Beauty of the Beets

A great addition to your fall garden, beets are high in fiber, rich in vitamins A and C and delicious!

By Bonnie Burton

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Tiny treats: 'Baby Ball' offers perfectly rounded, petite crimson beets with fine tips; mellow, sweet taste; and delicious, healthful greens. Early to harvest, it matures in about 50 days. Pick at baby size. 

Cold-tolerant: 'Bull's Blood' is an heirloom with gorgeous dark maroon-red leaves that provide a great splash of color for salads. It produces a tasty beet when harvested young (2 to 3 inches), and is extremely cold-hardy. Try this beet in your flower border—the wine-red leaves are highly ornamental and look great all summer. Matures in 35 to 40 days for greens; 55 to 60 days for roots. 

Great for greens: 'Lutz Green Leaf' (sometimes sold as 'Winterkeeper') is an heirloom for fall harvest and winter storage. It grows large, with great-tasting green leaves. Its baseball-size, heart-shaped roots stay amazingly sweet and tender and store well through winter. Great for cooking. Matures in 70 days.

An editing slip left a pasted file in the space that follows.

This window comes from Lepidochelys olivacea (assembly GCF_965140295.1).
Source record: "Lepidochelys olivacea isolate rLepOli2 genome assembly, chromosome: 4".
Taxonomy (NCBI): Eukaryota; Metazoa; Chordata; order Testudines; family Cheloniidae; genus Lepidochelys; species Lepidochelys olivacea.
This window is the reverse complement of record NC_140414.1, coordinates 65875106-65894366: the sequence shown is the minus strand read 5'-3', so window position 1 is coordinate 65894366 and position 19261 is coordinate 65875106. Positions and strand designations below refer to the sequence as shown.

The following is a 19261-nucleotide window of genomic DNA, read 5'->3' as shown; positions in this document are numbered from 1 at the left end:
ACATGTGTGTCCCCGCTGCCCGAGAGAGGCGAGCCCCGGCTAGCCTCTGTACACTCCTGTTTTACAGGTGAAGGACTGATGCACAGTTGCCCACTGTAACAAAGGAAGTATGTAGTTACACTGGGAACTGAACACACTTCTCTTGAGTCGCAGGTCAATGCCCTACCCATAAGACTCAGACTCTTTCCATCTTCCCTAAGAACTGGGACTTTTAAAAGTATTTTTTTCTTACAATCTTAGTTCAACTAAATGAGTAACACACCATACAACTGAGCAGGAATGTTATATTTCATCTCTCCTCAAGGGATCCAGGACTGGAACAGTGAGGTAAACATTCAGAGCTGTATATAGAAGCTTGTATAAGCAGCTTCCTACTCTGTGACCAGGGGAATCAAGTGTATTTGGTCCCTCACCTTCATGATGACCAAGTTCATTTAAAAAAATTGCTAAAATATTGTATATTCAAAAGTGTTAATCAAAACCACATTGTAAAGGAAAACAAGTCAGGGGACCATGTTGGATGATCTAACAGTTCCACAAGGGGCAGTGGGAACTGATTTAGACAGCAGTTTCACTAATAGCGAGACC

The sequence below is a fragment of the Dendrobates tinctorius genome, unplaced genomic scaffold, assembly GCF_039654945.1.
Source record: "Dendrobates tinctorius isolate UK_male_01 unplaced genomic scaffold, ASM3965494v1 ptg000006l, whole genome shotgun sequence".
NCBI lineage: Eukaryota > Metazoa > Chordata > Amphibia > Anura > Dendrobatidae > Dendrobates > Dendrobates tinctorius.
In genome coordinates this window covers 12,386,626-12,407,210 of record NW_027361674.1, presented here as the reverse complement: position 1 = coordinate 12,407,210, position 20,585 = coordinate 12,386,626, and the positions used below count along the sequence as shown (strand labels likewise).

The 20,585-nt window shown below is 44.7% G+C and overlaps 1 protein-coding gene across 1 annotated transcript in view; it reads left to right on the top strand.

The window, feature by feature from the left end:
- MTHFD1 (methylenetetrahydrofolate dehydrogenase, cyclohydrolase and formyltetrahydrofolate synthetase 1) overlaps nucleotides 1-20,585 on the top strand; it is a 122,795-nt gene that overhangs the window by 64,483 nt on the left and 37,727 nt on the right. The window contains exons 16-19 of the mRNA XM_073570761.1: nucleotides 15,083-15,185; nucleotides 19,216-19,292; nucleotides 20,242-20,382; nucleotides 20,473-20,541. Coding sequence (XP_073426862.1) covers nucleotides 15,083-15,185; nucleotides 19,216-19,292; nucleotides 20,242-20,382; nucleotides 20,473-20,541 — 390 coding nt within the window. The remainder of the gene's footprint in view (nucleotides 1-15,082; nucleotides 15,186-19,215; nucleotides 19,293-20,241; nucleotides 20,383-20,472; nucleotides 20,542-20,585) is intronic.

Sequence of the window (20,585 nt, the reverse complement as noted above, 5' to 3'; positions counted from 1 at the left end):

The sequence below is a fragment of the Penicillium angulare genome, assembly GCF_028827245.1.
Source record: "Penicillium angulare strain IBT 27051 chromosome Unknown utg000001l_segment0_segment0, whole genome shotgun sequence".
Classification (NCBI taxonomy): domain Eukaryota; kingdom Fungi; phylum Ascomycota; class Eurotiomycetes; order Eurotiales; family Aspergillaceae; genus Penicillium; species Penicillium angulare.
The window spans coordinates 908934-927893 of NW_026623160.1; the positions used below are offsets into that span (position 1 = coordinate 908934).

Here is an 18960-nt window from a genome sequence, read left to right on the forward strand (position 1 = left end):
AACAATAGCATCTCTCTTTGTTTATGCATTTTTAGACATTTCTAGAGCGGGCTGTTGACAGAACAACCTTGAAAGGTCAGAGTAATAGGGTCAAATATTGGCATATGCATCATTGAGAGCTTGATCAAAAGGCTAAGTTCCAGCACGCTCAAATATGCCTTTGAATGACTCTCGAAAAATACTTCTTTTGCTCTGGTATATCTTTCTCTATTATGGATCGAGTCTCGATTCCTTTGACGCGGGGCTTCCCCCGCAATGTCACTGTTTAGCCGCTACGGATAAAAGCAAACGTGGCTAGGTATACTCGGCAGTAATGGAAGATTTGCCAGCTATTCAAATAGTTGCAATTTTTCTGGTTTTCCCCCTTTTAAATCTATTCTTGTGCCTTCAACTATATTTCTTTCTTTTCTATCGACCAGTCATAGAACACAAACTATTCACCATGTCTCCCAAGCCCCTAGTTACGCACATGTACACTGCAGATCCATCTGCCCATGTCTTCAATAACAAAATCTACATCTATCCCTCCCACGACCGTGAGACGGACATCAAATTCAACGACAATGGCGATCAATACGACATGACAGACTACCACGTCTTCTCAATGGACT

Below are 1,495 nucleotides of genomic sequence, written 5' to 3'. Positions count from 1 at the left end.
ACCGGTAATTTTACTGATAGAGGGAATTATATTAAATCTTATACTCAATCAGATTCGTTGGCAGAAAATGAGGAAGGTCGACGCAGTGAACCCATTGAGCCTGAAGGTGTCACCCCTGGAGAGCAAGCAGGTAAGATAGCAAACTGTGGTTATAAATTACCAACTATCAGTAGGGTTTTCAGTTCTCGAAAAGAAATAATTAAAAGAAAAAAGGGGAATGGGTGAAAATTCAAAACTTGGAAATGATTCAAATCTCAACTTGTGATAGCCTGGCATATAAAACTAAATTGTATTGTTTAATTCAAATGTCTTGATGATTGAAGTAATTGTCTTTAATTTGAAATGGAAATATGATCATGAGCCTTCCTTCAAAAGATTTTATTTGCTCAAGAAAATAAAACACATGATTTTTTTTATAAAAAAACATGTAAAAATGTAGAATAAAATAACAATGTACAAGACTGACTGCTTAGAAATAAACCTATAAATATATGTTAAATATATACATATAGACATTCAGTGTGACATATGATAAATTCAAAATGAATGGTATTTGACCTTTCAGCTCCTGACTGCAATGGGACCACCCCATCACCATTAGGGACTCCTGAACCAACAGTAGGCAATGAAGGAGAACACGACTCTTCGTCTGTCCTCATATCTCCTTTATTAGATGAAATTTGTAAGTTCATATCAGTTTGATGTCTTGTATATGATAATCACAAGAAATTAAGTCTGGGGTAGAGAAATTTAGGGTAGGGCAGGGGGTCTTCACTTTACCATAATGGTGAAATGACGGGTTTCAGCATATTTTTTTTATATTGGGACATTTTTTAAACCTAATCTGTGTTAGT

Short season: 'Early Wonder Tall Top' has maroon-tinged leaves and purplish red, flattop roots. Excellent for cooking. Matures in 50 to 60 days. 

Variety pack: 'Jewel-Toned' is a blend of burgundy, golden, and candy-striped beets that's handy if you want to try them all.

Go Green Using Tips From America's Top Organic Experts!  Learn more.

Tantalizing Tastes
Simply steamed. While many gardeners still like to preserve beets through traditional pickling and canning, Steve Peters, commercial seed manager at Seeds of Change in Santa Fe, says he prefers the natural earthy taste of the root. "Steamed with a bit of butter is perfect." 

Asian style. "I like to stir-fry them or steam them with a little honey glaze," says Radish Bruce, of Southern Exposure Seed Exchange in Virginia. "Sometimes we eat them raw, shredded up in delicious spring rolls." 

Paired with fruit. For a tasty salad, "combine sliced cooked beets, chopped apples, and toasted walnuts with fresh greens," suggests Renee Shepherd, owner of Renee's Garden Seeds in California. "Or you can roast them with orange, ginger, and a touch of tarragon." 

Have your cake. If your family doesn't love beets, try them for dessert. Add freshly cooked, pureed beets to chocolate cake batter. This addition makes the cake extra-moist and creates a truly healthful treat.

Go Green Using Tips From America's Top Organic Experts!  Learn more.

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